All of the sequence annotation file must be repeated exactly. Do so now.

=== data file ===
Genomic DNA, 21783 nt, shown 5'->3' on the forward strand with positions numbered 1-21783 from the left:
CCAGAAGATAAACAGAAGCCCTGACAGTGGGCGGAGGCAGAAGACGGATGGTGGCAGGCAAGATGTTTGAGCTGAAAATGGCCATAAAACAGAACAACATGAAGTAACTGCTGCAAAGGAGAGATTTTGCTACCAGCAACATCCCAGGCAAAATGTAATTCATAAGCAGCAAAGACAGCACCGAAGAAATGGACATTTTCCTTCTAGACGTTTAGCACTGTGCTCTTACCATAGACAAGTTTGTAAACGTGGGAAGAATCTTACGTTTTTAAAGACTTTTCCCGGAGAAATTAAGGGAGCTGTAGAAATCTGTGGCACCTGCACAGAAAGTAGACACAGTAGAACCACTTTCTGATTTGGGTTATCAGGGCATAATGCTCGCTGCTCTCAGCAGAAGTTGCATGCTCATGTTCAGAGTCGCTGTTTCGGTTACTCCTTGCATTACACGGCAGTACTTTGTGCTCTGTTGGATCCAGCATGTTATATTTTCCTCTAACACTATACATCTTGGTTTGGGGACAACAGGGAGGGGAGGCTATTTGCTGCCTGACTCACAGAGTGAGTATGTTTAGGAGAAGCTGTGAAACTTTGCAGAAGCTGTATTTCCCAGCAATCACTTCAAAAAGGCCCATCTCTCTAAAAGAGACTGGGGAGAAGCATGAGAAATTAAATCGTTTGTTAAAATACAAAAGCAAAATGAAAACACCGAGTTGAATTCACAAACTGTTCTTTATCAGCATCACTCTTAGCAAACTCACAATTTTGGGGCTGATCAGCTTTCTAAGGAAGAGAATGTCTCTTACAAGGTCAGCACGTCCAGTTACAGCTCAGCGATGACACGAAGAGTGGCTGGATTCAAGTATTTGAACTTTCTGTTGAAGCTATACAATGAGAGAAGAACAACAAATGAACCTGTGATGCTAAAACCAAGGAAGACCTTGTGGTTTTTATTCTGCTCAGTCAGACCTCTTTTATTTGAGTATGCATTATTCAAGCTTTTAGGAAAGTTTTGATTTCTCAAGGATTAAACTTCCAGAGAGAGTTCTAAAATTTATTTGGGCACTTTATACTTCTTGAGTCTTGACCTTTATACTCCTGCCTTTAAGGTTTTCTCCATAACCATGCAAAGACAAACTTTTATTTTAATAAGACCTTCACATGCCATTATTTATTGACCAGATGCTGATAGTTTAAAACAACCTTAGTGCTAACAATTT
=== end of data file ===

Genomic DNA, 21783 nt, shown 5'->3' on the forward strand with positions numbered 1-21783 from the left:
CCAGAAGATAAACAGAAGCCCTGACAGTGGGCGGAGGCAGAAGACGGATGGTGGCAGGCAAGATGTTTGAGCTGAAAATGGCCATAAAACAGAACAACATGAAGTAACTGCTGCAAAGGAGAGATTTTGCTACCAGCAACATCCCAGGCAAAATGTAATTCATAAGCAGCAAAGACAGCACCGAAGAAATGGACATTTTCCTTCTAGACGTTTAGCACTGTGCTCTTACCATAGACAAGTTTGTAAACGTGGGAAGAATCTTACGTTTTTAAAGACTTTTCCCGGAGAAATTAAGGGAGCTGTAGAAATCTGTGGCACCTGCACAGAAAGTAGACACAGTAGAACCACTTTCTGATTTGGGTTATCAGGGCATAATGCTCGCTGCTCTCAGCAGAAGTTGCATGCTCATGTTCAGAGTCGCTGTTTCGGTTACTCCTTGCATTACACGGCAGTACTTTGTGCTCTGTTGGATCCAGCATGTTATATTTTCCTCTAACACTATACATCTTGGTTTGGGGACAACAGGGAGGGGAGGCTATTTGCTGCCTGACTCACAGAGTGAGTATGTTTAGGAGAAGCTGTGAAACTTTGCAGAAGCTGTATTTCCCAGCAATCACTTCAAAAAGGCCCATCTCTCTAAAAGAGACTGGGGAGAAGCATGAGAAATTAAATCGTTTGTTAAAATACAAAAGCAAAATGAAAACACCGAGTTGAATTCACAAACTGTTCTTTATCAGCATCACTCTTAGCAAACTCACAATTTTGGGGCTGATCAGCTTTCTAAGGAAGAGAATGTCTCTTACAAGGTCAGCACGTCCAGTTACAGCTCAGCGATGACACGAAGAGTGGCTGGATTCAAGTATTTGAACTTTCTGTTGAAGCTATACAATGAGAGAAGAACAACAAATGAACCTGTGATGCTAAAACCAAGGAAGACCTTGTGGTTTTTATTCTGCTCAGTCAGACCTCTTTTATTTGAGTATGCATTATTCAAGCTTTTAGGAAAGTTTTGATTTCTCAAGGATTAAACTTCCAGAGAGAGTTCTAAAATTTATTTGGGCACTTTATACTTCTTGAGTCTTGACCTTTATACTCCTGCCTTTAAGGTTTTCTCCATAACCATGCAAAGACAAACTTTTATTTTAATAAGACCTTCACATGCCATTATTTATTGACCAGATGCTGATAGTTTAAAACAACCTTAGTGCTAACAATTT